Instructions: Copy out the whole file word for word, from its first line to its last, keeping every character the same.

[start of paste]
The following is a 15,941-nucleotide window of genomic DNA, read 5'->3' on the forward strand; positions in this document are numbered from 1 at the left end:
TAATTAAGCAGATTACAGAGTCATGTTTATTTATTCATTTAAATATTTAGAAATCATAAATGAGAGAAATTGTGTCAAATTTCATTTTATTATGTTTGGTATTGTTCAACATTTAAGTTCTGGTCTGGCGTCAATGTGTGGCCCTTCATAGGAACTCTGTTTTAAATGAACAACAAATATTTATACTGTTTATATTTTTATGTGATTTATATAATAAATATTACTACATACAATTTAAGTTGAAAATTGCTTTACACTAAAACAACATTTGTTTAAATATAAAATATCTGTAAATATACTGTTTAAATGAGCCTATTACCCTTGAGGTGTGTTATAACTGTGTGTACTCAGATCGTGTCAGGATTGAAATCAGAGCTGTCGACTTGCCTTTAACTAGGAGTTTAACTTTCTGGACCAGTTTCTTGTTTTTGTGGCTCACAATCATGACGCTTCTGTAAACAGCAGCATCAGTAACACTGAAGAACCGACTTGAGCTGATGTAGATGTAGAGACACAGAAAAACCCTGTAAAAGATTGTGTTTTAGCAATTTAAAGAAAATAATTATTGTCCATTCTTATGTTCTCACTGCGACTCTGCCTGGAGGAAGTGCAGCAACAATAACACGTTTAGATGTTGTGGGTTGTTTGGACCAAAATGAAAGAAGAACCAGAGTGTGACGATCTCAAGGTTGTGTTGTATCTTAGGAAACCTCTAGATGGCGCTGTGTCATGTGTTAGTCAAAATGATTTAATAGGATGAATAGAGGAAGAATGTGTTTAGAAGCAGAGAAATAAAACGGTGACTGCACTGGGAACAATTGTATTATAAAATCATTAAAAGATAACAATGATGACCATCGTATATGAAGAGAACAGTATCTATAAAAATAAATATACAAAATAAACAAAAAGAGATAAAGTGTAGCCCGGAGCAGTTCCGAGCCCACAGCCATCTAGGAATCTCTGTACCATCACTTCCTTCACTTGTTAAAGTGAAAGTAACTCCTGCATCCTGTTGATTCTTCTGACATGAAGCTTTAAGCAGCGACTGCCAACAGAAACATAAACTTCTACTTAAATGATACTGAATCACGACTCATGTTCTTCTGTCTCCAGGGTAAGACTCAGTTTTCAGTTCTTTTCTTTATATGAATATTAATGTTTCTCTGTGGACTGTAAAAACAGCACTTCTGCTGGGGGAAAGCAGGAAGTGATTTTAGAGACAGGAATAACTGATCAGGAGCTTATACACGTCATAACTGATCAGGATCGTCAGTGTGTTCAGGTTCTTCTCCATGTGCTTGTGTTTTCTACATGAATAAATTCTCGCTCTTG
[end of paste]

The following is a 15,941-nucleotide window of genomic DNA, read 5'->3' on the forward strand; positions in this document are numbered from 1 at the left end:
TAATTAAGCAGATTACAGAGTCATGTTTATTTATTCATTTAAATATTTAGAAATCATAAATGAGAGAAATTGTGTCAAATTTCATTTTATTATGTTTGGTATTGTTCAACATTTAAGTTCTGGTCTGGCGTCAATGTGTGGCCCTTCATAGGAACTCTGTTTTAAATGAACAACAAATATTTATACTGTTTATATTTTTATGTGATTTATATAATAAATATTACTACATACAATTTAAGTTGAAAATTGCTTTACACTAAAACAACATTTGTTTAAATATAAAATATCTGTAAATATACTGTTTAAATGAGCCTATTACCCTTGAGGTGTGTTATAACTGTGTGTACTCAGATCGTGTCAGGATTGAAATCAGAGCTGTCGACTTGCCTTTAACTAGGAGTTTAACTTTCTGGACCAGTTTCTTGTTTTTGTGGCTCACAATCATGACGCTTCTGTAAACAGCAGCATCAGTAACACTGAAGAACCGACTTGAGCTGATGTAGATGTAGAGACACAGAAAAACCCTGTAAAAGATTGTGTTTTAGCAATTTAAAGAAAATAATTATTGTCCATTCTTATGTTCTCACTGCGACTCTGCCTGGAGGAAGTGCAGCAACAATAACACGTTTAGATGTTGTGGGTTGTTTGGACCAAAATGAAAGAAGAACCAGAGTGTGACGATCTCAAGGTTGTGTTGTATCTTAGGAAACCTCTAGATGGCGCTGTGTCATGTGTTAGTCAAAATGATTTAATAGGATGAATAGAGGAAGAATGTGTTTAGAAGCAGAGAAATAAAACGGTGACTGCACTGGGAACAATTGTATTATAAAATCATTAAAAGATAACAATGATGACCATCGTATATGAAGAGAACAGTATCTATAAAAATAAATATACAAAATAAACAAAAAGAGATAAAGTGTAGCCCGGAGCAGTTCCGAGCCCACAGCCATCTAGGAATCTCTGTACCATCACTTCCTTCACTTGTTAAAGTGAAAGTAACTCCTGCATCCTGTTGATTCTTCTGACATGAAGCTTTAAGCAGCGACTGCCAACAGAAACATAAACTTCTACTTAAATGATACTGAATCACGACTCATGTTCTTCTGTCTCCAGGGTAAGACTCAGTTTTCAGTTCTTTTCTTTATATGAATATTAATGTTTCTCTGTGGACTGTAAAAACAGCACTTCTGCTGGGGGAAAGCAGGAAGTGATTTTAGAGACAGGAATAACTGATCAGGAGCTTATACACGTCATAACTGATCAGGATCGTCAGTGTGTTCAGGTTCTTCTCCATGTGCTTGTGTTTTCTACATGAATAAATTCTCGCTCTTG